And that’s Ben. You just hang on for the ride and hope you don’t get thrown off and you might just wind up with a shiny new fiddle pin!

 

We went in and grabbed a chilly and I realized I actually knew a lot of the folks in there. They were the same dudes I snuck into the Club with all those years ago. I became totally relaxed and was riding on greased skids. Then I went back outside and everything changed. I’ll try and explain.

 

I know enough about motors to be pretty dangerous in a garage and I’ve had to pay two or three times the cost of a fix so that the real mechanic could fix what I fixed. However, the concept of internal combustion fits here.

 

You know that tut tut tut sound you hear when your single cylinder yard tool, go-cart or motorcycle is at idle? For every tut, if it’s a four stroke, the piston within the cylinder slides four times. First there is the intake stroke (down). A valve opens and gas and air get sucked into the combustion chamber. Then the valve shuts and the piston goes back up for the compression stroke. At the peak, when the gas and air are squeezed into a teeny tiny space between the top of the piston and the cylinder head, the spark plug goes pop and you get a tut as the cylinder is pushed back down from the controlled explosion. The last slide in the cycle is the exhaust stroke as another valve is opened and the piston pushes the spent gas and air into the atmosphere for all of us to breathe.

 

So at idle (generally in the range of 800 rpm), the piston makes 3200 movements a minute. It takes a full up and down for one crankshaft revolution so you hear 400 tuts a minute at idle. Ok now let’s throw in the Ducati Desmo. Its valve actuation is all mechanical and extremely tightly controlled - no springs or hydraulics to allow valve float at ridiculous engine revs. They red line at 14,000 so you get 56,000 piston movements and 7,000 tuts in one single minute, right? But wait, Desmos are twin cylinder motors. Two pistons. What about a V8? And then there are two strokes and diesels and boxers and wankels and turbo chargers and super chargers and fuel injection and then that jackass Ralph Nader came along and made us all control our emotions.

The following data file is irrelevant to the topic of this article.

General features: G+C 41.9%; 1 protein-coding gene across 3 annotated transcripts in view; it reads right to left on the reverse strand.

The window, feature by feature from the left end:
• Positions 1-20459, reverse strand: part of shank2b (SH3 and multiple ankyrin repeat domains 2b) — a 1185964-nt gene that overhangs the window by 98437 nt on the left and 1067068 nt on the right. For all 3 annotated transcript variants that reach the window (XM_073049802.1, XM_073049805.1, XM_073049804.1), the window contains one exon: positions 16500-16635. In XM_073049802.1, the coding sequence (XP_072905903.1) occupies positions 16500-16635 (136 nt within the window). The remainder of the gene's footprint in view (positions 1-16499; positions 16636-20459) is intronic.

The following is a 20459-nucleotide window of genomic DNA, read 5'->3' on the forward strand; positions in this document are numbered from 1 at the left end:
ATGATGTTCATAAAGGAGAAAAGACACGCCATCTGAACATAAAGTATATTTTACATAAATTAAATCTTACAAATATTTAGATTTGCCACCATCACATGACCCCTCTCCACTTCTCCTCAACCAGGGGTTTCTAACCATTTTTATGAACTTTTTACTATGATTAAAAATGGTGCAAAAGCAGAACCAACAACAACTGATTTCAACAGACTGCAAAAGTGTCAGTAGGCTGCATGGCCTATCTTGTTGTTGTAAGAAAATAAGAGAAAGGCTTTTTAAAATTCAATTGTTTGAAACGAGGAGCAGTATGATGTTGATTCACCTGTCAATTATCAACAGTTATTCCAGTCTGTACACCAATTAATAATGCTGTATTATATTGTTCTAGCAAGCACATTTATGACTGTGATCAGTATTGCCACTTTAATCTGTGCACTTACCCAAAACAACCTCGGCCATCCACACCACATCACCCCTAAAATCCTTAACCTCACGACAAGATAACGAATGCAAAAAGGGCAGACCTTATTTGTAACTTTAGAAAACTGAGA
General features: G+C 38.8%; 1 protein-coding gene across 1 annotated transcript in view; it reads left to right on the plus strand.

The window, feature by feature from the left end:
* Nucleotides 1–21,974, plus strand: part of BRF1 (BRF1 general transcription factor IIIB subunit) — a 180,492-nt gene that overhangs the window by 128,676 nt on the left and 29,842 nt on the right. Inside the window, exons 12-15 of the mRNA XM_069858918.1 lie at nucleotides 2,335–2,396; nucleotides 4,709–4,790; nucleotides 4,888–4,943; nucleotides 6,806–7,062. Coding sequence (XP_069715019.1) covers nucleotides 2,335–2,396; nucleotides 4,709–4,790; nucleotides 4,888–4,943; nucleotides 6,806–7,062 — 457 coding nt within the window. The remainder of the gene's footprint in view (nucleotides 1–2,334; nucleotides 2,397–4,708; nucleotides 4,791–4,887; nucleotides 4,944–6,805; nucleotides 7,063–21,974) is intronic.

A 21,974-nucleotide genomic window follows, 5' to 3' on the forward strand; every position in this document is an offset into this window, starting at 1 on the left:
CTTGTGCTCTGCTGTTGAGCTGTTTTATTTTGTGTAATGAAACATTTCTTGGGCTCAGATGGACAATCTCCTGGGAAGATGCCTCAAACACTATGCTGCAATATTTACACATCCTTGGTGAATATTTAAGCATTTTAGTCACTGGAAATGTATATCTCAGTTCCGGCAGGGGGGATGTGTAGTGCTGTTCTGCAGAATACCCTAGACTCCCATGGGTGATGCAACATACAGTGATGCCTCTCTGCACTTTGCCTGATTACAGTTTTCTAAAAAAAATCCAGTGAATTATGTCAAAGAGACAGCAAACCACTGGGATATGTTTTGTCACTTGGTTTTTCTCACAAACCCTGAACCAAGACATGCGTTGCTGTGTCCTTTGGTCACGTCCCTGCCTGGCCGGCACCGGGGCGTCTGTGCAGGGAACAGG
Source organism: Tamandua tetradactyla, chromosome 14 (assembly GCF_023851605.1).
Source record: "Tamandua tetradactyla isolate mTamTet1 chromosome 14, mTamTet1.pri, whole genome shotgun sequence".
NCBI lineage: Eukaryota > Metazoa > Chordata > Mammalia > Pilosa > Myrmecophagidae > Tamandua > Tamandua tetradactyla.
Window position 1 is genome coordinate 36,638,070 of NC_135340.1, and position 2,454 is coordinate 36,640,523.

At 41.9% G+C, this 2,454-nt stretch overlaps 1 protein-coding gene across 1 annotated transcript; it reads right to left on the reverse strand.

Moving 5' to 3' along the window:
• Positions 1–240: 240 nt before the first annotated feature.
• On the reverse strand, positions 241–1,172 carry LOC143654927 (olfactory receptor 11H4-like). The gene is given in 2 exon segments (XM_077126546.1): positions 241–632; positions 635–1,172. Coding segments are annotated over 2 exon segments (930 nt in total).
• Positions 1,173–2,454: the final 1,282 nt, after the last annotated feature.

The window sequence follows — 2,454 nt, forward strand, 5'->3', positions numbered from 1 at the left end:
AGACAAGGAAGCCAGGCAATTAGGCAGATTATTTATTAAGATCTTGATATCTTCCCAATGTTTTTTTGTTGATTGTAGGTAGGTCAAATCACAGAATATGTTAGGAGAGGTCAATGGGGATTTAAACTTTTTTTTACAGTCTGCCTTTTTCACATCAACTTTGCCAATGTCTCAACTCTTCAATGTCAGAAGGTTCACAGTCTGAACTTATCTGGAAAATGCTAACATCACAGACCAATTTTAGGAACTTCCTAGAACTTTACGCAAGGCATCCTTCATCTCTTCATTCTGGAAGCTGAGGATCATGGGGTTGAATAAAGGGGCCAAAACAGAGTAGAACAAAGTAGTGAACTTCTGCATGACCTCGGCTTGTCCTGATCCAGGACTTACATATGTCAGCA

Regardless, my ability to go visual got off this bus way back at idle and that’s exactly where my head was last Saturday night. I stood 12 or 15 feet away from The Kruger Brothers from Switzerland and watched their human brains tell their 12 left hand fingers and their 15 right hand fingers to press different strings on a fret board and to individually pick the pressed string with exact precision and to hold it/them for an entire 100ths of a second before the digits were instructed to press other strings on other parts of the fret board where they were plucked again and held for a nanosecond and on and on it went. And we aren’t talking Twinkle Twinkle Little Star here. It was an incredibly technical cover of some kind of Bach Piano Concerto number 885.